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Dáil suspended after Martin, Barrett clash over Wallace statement

Business was suspended for five minutes after Micheál Martin queried why the Dáil could not debate Mick Wallace.

Updated, 11:50

THE DÁIL was suspended this morning after a prolonged disagreement between the Ceann Comhairle, Seán Barrett, and Fianna Fáil leader Micheál Martin on whether the tax affairs of Mick Wallace can be discussed in the House.

The pair clashed over various parts of the Dáil’s standing orders, with Martin claiming there was no reason why the Dáil could not discuss the matter being debated widely in the public and media.

The Fianna Fáil leader claimed that under Standing Order 57, members retained the right to debate any matter – including matters which were still subject to court proceedings – provided that members seek to avoid any comments which prejudiced proceedings.

“I’m wondering why legal issues are being invoked here,” Martin said, reading the rule in question: “A member shall not be prevented from raising in the Dáil any matter of general public importance, even where court proceedings have been initiated”.

Barrett told him that he had ruled Wallace’s request to make a personal statement out of order, under the provisions of Standing Order 44 which require statements to be strictly personal and not to permit a debate afterward.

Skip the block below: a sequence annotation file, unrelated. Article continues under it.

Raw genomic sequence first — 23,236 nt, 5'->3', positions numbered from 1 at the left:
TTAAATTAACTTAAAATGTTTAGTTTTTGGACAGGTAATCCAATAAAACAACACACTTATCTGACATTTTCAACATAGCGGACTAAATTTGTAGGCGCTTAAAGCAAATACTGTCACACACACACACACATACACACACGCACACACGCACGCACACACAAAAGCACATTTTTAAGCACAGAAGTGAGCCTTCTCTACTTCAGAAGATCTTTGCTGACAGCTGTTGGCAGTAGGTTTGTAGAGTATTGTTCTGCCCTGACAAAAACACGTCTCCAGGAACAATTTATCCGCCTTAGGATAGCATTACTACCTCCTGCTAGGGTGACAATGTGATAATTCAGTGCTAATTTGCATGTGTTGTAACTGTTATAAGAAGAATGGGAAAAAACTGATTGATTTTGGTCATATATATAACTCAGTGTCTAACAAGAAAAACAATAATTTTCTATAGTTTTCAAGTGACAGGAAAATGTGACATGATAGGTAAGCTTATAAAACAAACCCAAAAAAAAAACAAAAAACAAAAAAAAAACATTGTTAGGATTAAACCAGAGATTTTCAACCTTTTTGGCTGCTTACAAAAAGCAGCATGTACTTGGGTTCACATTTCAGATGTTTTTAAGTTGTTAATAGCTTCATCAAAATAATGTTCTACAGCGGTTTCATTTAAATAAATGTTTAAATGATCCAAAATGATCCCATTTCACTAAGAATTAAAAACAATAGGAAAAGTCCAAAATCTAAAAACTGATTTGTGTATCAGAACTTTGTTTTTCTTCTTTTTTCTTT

“I’ve already dealt with this matter,” he advised. “I did what I did in the members of this house… I make no apologise for adhering to Standing Orders.”

“There’s no point coming in here and making me look like I was questioned about being the bad boy,” Barrett said, telling Martin he was not entitled to discuss the matter any further.

The Ceann Comhairle then accused Martin of “trying to make politics” and advised him to not make comments on “something you know nothing about”.

“I ask you to reflect on what you just said,” he insisted, saying no more discussion could proceed before the Committee on Members’ Interests met to discuss Wallace’s affairs later in the day.

After Martin refused to let the matter lie, Barrett suspended the sitting for five minutes. When it resumed, he commented:

All I want to say is, I dealt with the request under Standing Order 44, full stop. If anyone wishes to ask the government for time, that’s their business.

In later discussions on the Order of Business, Wallace asked if a request under Standing Order 57 would be facilitated,and was advised he should request time from the government itself.

“I don’t deprive anybody of the right to speak in this House,” Barrett replied. “That’s what you were elected for. But it has to be done in accordance with Standing Orders.”

Taoiseach Enda Kenny said the government would consider the response of the Committee on Members’ Interests, which will meet to discuss Wallace’s affairs at noon today, and would decide on whether to provide speaking time as soon as possible after the committee had reached a decision.

Mick Wallace: No Dáil censure ahead of possible committee investigation

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Gavan Reilly

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